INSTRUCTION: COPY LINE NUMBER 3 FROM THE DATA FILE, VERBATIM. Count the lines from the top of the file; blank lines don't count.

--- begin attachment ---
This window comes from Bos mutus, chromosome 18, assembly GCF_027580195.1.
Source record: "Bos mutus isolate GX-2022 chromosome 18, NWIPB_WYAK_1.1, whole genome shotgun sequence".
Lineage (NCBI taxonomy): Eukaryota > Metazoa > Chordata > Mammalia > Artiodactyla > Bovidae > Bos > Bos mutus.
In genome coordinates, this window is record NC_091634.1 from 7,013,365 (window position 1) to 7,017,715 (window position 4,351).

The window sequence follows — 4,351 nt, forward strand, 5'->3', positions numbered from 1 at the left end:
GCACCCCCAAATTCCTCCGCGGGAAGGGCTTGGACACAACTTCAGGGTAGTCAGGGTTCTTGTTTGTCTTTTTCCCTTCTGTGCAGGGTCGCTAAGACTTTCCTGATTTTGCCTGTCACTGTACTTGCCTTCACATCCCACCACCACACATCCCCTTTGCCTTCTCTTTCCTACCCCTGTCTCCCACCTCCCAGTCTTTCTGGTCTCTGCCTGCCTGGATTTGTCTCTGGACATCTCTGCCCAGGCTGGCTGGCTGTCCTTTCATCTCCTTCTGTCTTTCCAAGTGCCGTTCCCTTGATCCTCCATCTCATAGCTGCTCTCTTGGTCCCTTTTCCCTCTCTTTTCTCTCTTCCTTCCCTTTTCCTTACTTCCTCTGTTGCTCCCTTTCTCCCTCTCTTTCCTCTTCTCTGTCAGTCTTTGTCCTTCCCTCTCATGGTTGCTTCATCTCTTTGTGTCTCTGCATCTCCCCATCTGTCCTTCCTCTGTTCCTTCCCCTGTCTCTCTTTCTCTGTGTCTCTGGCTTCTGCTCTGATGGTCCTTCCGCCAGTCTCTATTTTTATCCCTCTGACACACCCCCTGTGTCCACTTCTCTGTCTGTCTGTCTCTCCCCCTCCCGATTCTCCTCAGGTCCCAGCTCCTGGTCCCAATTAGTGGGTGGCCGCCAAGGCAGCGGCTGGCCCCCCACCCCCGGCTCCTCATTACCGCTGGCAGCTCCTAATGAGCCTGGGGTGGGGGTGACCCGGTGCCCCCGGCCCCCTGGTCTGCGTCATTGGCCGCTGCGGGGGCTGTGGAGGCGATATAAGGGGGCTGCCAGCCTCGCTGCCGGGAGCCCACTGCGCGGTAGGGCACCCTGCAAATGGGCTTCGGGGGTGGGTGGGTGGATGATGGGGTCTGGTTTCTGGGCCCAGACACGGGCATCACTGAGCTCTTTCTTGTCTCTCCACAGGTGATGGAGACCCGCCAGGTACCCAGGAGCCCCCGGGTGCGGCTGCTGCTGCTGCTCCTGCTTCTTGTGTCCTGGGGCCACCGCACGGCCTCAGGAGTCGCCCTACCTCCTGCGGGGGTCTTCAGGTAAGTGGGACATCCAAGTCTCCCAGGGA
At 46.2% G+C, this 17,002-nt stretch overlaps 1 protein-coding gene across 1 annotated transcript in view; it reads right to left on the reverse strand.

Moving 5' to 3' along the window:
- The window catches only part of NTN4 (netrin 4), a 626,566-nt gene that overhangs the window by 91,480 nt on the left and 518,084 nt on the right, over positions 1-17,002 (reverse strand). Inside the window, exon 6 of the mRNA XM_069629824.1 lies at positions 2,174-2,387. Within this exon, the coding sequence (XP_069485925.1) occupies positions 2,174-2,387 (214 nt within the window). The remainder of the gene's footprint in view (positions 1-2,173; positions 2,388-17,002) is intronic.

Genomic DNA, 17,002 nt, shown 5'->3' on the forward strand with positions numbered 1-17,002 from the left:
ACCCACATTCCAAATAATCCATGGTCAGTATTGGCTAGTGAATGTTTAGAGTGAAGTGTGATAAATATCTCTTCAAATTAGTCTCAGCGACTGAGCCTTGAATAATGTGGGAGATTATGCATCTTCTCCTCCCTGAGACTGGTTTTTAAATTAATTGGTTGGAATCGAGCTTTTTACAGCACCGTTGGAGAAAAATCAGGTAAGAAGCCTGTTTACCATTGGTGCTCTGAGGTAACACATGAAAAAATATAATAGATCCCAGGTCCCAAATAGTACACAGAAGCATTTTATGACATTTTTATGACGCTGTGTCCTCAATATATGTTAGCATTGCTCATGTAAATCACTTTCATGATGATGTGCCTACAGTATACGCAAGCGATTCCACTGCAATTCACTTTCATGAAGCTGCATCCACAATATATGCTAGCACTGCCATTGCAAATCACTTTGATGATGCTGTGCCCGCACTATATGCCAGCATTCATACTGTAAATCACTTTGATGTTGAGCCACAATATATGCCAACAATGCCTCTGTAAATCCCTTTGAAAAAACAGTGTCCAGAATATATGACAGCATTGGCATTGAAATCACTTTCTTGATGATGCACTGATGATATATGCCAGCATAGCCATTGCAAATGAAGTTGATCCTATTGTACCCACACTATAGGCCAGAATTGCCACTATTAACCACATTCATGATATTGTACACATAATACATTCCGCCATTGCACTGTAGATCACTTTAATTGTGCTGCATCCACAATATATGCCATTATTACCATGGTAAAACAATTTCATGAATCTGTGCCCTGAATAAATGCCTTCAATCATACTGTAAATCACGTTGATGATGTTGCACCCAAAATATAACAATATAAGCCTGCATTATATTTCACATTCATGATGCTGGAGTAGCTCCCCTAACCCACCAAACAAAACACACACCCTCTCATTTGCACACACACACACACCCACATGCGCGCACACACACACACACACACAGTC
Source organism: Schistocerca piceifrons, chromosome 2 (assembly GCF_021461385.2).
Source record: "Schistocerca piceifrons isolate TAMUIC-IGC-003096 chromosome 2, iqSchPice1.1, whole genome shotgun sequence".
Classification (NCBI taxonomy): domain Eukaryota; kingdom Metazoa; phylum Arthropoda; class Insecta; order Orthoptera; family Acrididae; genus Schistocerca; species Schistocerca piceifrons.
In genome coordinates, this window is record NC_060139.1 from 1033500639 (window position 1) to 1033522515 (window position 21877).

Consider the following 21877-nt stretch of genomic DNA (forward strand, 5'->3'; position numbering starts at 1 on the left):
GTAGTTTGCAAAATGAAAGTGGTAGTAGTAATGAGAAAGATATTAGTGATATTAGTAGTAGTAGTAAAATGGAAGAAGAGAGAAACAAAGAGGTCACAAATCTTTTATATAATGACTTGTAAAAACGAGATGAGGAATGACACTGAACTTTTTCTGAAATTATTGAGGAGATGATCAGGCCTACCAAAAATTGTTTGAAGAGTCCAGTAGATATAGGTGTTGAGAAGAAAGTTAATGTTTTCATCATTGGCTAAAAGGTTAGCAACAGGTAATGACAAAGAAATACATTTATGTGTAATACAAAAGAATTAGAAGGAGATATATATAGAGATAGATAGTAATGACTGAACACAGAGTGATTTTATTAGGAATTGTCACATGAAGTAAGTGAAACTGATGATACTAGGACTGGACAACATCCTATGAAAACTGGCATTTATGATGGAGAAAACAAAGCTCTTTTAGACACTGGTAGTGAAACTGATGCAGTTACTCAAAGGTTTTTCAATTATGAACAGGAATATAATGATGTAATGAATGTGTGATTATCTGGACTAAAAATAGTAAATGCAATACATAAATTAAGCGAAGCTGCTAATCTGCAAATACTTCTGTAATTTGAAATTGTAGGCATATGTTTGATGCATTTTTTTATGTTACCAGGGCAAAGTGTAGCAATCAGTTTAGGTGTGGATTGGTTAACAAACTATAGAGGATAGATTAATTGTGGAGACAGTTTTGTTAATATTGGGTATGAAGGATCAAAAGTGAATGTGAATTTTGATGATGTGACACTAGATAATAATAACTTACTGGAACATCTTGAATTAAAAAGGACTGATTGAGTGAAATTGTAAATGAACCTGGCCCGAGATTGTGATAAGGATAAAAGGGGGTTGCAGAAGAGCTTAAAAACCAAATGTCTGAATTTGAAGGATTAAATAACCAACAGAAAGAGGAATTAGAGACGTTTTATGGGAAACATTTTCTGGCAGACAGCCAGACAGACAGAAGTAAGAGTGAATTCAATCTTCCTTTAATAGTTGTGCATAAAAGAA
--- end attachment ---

Lineage (NCBI taxonomy): Eukaryota > Metazoa > Chordata > Mammalia > Artiodactyla > Bovidae > Bos > Bos mutus.